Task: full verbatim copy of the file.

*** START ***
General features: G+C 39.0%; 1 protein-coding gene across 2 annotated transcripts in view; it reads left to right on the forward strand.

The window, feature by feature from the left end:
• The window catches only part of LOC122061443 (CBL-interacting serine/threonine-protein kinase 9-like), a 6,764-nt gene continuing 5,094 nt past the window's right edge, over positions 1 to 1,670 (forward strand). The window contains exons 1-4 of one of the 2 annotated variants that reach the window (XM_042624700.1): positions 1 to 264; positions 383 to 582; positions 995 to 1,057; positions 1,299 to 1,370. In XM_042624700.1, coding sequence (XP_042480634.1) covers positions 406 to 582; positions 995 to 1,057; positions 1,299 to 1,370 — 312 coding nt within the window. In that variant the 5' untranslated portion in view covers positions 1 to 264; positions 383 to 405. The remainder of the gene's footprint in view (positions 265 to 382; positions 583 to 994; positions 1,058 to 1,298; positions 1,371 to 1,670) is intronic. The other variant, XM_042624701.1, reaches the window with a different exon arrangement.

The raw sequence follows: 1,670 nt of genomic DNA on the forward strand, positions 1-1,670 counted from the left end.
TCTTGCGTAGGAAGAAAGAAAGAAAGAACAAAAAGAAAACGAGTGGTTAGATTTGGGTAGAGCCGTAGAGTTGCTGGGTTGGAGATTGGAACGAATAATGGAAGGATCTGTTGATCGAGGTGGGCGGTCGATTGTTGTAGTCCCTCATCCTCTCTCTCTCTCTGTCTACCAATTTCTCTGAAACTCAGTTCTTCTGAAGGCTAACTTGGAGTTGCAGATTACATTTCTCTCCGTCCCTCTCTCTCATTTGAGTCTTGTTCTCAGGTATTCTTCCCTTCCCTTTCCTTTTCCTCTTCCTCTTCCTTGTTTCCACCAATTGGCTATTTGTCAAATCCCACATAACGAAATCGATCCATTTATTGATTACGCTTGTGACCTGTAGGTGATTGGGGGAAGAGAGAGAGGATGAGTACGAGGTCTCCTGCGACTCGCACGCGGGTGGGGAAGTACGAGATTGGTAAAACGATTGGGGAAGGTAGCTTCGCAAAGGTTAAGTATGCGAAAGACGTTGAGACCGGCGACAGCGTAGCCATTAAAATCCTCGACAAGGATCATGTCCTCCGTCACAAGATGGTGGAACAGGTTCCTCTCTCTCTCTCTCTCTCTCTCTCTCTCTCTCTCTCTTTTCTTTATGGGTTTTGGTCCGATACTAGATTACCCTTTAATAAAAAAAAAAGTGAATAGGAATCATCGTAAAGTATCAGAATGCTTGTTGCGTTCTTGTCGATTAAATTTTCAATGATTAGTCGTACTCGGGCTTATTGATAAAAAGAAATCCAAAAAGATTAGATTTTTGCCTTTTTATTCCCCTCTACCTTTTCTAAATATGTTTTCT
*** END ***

General features: G+C 39.0%; 1 protein-coding gene across 2 annotated transcripts in view; it reads left to right on the forward strand.

The window, feature by feature from the left end:
• The window catches only part of LOC122061443 (CBL-interacting serine/threonine-protein kinase 9-like), a 6,764-nt gene continuing 5,094 nt past the window's right edge, over positions 1 to 1,670 (forward strand). The window contains exons 1-4 of one of the 2 annotated variants that reach the window (XM_042624700.1): positions 1 to 264; positions 383 to 582; positions 995 to 1,057; positions 1,299 to 1,370. In XM_042624700.1, coding sequence (XP_042480634.1) covers positions 406 to 582; positions 995 to 1,057; positions 1,299 to 1,370 — 312 coding nt within the window. In that variant the 5' untranslated portion in view covers positions 1 to 264; positions 383 to 405. The remainder of the gene's footprint in view (positions 265 to 382; positions 583 to 994; positions 1,058 to 1,298; positions 1,371 to 1,670) is intronic. The other variant, XM_042624701.1, reaches the window with a different exon arrangement.

The raw sequence follows: 1,670 nt of genomic DNA on the forward strand, positions 1-1,670 counted from the left end.
TCTTGCGTAGGAAGAAAGAAAGAAAGAACAAAAAGAAAACGAGTGGTTAGATTTGGGTAGAGCCGTAGAGTTGCTGGGTTGGAGATTGGAACGAATAATGGAAGGATCTGTTGATCGAGGTGGGCGGTCGATTGTTGTAGTCCCTCATCCTCTCTCTCTCTCTGTCTACCAATTTCTCTGAAACTCAGTTCTTCTGAAGGCTAACTTGGAGTTGCAGATTACATTTCTCTCCGTCCCTCTCTCTCATTTGAGTCTTGTTCTCAGGTATTCTTCCCTTCCCTTTCCTTTTCCTCTTCCTCTTCCTTGTTTCCACCAATTGGCTATTTGTCAAATCCCACATAACGAAATCGATCCATTTATTGATTACGCTTGTGACCTGTAGGTGATTGGGGGAAGAGAGAGAGGATGAGTACGAGGTCTCCTGCGACTCGCACGCGGGTGGGGAAGTACGAGATTGGTAAAACGATTGGGGAAGGTAGCTTCGCAAAGGTTAAGTATGCGAAAGACGTTGAGACCGGCGACAGCGTAGCCATTAAAATCCTCGACAAGGATCATGTCCTCCGTCACAAGATGGTGGAACAGGTTCCTCTCTCTCTCTCTCTCTCTCTCTCTCTCTCTCTCTCTTTTCTTTATGGGTTTTGGTCCGATACTAGATTACCCTTTAATAAAAAAAAAAGTGAATAGGAATCATCGTAAAGTATCAGAATGCTTGTTGCGTTCTTGTCGATTAAATTTTCAATGATTAGTCGTACTCGGGCTTATTGATAAAAAGAAATCCAAAAAGATTAGATTTTTGCCTTTTTATTCCCCTCTACCTTTTCTAAATATGTTTTCT